Enough, YES YOU ARE!!


I remember when I applied for my current position as the Assistant Director nearly four years ago like it was yesterday. With nearly fourteen years of experience working my way through the ranks, I knew I was ready for this position but self-doubt showed its ugly face. I recognize the majority of the women on my floor were administrative assistance essentially secretaries and the majority of executive directors were men. So of course, there was quite a bit of tension when I was chosen for the position. I can recall my supervisor telling me a secretary saw him in the hallway and commented I was not worthy of the pay or the position. And here’s why? In certain positions, once you given them your dreams come and go of becoming something better because often times you do not feel as if you are worthy of better. So, I listen to him and took what he said as a challenge instead of the end of the world. Following the comment, my immediate supervisor had the long discussion about dressing the part, acting the part, and re-developing myself for the position.

So of course, I embraced the constructive criticism and begin evolving into the Assistant Director.  I learned the job, in addition exactly what the position required. A new job required a new me. New level of commitment, sacrifices, and you know it long hours. My rest day was on Saturday, but Sundays I was in the office right after church and next stop the gym.  The most interesting part about my dedication to the job was I still didn’t believe I deserve the position because the seed of doubt was already planted. So, I started taking courses to perfect my craft starting with Executive Leadership and Marketing Strategies certification on-line through Cornell University.  Followed by Food System Leadership Network training and other course such as Tennessee Valley Leadership Colloquium for professional development purposes. In addition, I begin carving my niche in grant writing, one-on-one consultation with farmers, grants and grant writing for farmers, and government programs available for farmer. Finally, I became more comfortable being myself and becoming my own G.O.A.T (Greatest of All Time.) I begin to work closely with people I admired and even to this day I continue to listen to their wisdom and words of encouragement. Over the years, I learned “leadership is taken not necessary given” and needless to say I earned every position by becoming a better leader.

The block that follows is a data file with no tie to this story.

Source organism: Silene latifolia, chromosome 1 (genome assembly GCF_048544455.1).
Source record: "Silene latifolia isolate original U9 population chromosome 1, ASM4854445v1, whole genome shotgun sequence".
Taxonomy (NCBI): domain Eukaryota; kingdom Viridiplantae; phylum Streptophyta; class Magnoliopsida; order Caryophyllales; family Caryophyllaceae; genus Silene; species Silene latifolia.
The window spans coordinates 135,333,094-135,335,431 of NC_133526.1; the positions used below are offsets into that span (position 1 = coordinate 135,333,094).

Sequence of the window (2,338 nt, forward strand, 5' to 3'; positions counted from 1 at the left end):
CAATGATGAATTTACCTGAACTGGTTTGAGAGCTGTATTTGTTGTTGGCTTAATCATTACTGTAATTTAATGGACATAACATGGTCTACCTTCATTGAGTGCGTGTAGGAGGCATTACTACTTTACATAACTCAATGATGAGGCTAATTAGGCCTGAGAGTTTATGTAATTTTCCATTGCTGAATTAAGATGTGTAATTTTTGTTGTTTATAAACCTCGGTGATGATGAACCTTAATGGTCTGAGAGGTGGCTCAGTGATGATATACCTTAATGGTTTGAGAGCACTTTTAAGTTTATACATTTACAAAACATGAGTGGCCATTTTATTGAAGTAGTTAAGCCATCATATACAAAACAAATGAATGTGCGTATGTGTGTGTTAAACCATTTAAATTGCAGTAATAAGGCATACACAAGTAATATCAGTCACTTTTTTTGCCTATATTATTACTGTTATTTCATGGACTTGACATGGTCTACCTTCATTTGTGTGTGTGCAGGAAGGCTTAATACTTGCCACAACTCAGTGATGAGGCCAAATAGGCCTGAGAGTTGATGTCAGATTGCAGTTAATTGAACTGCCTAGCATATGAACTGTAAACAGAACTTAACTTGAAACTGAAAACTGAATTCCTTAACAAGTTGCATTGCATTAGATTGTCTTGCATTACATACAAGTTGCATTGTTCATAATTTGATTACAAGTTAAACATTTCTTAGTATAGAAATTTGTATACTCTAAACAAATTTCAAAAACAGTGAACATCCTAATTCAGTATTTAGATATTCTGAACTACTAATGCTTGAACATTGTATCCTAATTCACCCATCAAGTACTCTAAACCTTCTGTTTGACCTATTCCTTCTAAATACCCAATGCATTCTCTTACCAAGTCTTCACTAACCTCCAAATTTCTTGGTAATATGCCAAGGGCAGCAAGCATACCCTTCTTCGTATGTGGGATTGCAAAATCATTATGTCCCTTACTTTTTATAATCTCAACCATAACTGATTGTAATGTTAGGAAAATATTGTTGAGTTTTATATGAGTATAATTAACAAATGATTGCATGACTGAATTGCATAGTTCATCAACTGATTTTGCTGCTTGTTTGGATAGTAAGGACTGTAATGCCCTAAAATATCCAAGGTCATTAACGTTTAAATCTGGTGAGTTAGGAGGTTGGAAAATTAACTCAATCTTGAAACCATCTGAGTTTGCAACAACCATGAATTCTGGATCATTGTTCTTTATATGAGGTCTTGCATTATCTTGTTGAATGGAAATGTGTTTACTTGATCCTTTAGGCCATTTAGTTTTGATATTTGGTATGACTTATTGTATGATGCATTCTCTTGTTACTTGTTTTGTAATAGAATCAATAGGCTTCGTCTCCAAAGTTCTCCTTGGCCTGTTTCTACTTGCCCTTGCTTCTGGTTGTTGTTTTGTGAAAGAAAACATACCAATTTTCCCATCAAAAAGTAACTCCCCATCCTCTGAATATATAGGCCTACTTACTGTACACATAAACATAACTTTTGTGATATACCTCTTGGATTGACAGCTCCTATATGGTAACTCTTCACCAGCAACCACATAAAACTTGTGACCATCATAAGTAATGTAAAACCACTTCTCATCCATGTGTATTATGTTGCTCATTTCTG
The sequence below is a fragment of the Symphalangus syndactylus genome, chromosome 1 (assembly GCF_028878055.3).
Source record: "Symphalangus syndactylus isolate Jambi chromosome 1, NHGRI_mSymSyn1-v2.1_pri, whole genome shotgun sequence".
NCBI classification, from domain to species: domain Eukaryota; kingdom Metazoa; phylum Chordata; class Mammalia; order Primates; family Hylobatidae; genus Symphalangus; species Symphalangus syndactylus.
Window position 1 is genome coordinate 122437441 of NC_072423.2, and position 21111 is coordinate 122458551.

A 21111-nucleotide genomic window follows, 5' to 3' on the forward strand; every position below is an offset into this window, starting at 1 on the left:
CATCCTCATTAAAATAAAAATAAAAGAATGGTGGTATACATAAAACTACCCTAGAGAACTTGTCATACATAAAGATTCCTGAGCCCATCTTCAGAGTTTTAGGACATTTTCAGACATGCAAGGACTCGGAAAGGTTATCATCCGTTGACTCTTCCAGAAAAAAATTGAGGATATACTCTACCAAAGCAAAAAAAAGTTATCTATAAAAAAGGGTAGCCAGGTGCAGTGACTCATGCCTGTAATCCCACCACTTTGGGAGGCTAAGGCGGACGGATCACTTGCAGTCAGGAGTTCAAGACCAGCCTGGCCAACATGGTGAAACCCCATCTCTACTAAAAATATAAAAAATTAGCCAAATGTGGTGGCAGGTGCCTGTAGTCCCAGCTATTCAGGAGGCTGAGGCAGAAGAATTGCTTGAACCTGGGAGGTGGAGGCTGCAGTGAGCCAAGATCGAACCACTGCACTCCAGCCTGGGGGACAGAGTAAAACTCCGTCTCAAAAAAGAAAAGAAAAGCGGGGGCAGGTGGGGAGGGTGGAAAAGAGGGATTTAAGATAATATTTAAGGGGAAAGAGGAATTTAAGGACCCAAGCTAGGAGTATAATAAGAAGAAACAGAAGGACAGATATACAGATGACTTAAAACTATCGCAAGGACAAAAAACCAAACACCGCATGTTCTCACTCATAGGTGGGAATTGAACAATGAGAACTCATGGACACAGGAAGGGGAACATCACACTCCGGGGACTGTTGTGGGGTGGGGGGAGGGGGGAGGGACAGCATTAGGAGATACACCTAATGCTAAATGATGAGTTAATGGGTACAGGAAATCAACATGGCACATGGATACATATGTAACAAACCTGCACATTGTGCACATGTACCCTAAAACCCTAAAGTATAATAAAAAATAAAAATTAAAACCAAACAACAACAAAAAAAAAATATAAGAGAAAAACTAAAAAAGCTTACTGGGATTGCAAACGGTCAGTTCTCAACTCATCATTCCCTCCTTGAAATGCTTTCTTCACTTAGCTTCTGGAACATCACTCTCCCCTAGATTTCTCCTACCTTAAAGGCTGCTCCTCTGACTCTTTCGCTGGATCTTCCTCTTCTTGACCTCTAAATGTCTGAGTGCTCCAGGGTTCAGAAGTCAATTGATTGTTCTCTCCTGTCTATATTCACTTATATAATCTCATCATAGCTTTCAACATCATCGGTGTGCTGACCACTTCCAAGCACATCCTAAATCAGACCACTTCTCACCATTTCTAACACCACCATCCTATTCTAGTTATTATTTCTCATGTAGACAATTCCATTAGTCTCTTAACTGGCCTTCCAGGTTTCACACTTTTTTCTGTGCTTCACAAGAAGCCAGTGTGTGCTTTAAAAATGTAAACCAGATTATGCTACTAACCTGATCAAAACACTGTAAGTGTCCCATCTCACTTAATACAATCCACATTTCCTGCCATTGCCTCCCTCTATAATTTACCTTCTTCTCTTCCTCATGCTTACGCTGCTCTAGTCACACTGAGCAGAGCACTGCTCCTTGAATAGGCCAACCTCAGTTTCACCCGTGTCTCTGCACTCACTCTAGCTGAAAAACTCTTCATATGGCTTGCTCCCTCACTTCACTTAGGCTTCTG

Four years later as Assistant Director and (17) years on the job, there are days I still feel I am inadequate and just not enough.  I had to realize a bad day does not constitute a bad life or inadequate Lisa.  Listening to the webinar Organizational Wellness and Resiliency by Christina Garza reminds me of the power of daily positive affirmation and re-enforcing the power of self-care. Protecting my thoughts with  ‘”OH how fabulous I am” is just as important as eating healthy and working out. There are definitely days I know I’m ENOUGH, but on the other days positive affirmation always bring me back to my core replying YES YOU ARE.

Comments

  • ELICIA CHAVEREST 3 months ago

    FRIENDLY REMINDER-Yes you are, Enough!!! Just in case you do not have enough energy to remind yourself....

  • Susan Lightfoot Schempf 3 months ago

    Thank you for this, E'licia. I have struggled with issues of worthiness and imposter syndrome, especially when I first took on this job at the Wallace Center, and it has taken a lot of self work to finally accept that I am worthy, that I am enough!! And my job is so much more enjoyable now that I've decided to let go of my self-doubt and fear of failure. I so appreciate you sharing your story, which gave me an opportunity to reflect on my own journey.

  • ELICIA CHAVEREST 3 months ago

    Thanks for reading my story and sharing Susan. Someone needs to know they are not alone. Each person is truly unique and amazing in their own way.

  • Taisy Conk 3 months ago

    I also really appreciate you both sharing this!

    This was a significant theme at the FSLN retreat I attended in New Orleans. What surprised me was how people feel this imposter syndrome, as Susan called it, at every level! When you're early in your career you just assume that higher level people have it all figured out. Also there was a particular rock star (as we all are) at our retreat who clearly had so much going for her and was contributing so much relatively early in her career, yet shared her insecurities, which once I heard them were absolutely understandable.

    As we know, so much of this is compounded by gender and race etc etc.

    To bring it back to you, E'licia (is that right?): although I must commend your diligence and persistence, I have to acknowledge that it's a shame that others were denigrating you instead of recognizing your value and ability to grow in the role. That's a whole other societal question to delve into, but I'll just say I'm glad the hiring team saw past this.

  • ELICIA CHAVEREST 3 months ago

    Hi Taisy, Thanks for reading my story and sharing your thoughts. I attended the FSLN retreat in Kansas City and we did not focus too much on the imposter syndrome. However, you're so right it at every level.
    And concerning the work force scenario, Forest Grump said it best "Life is like a box of chocolate you never know what you going to get- and that includes the your place of work and the people there. (Smile)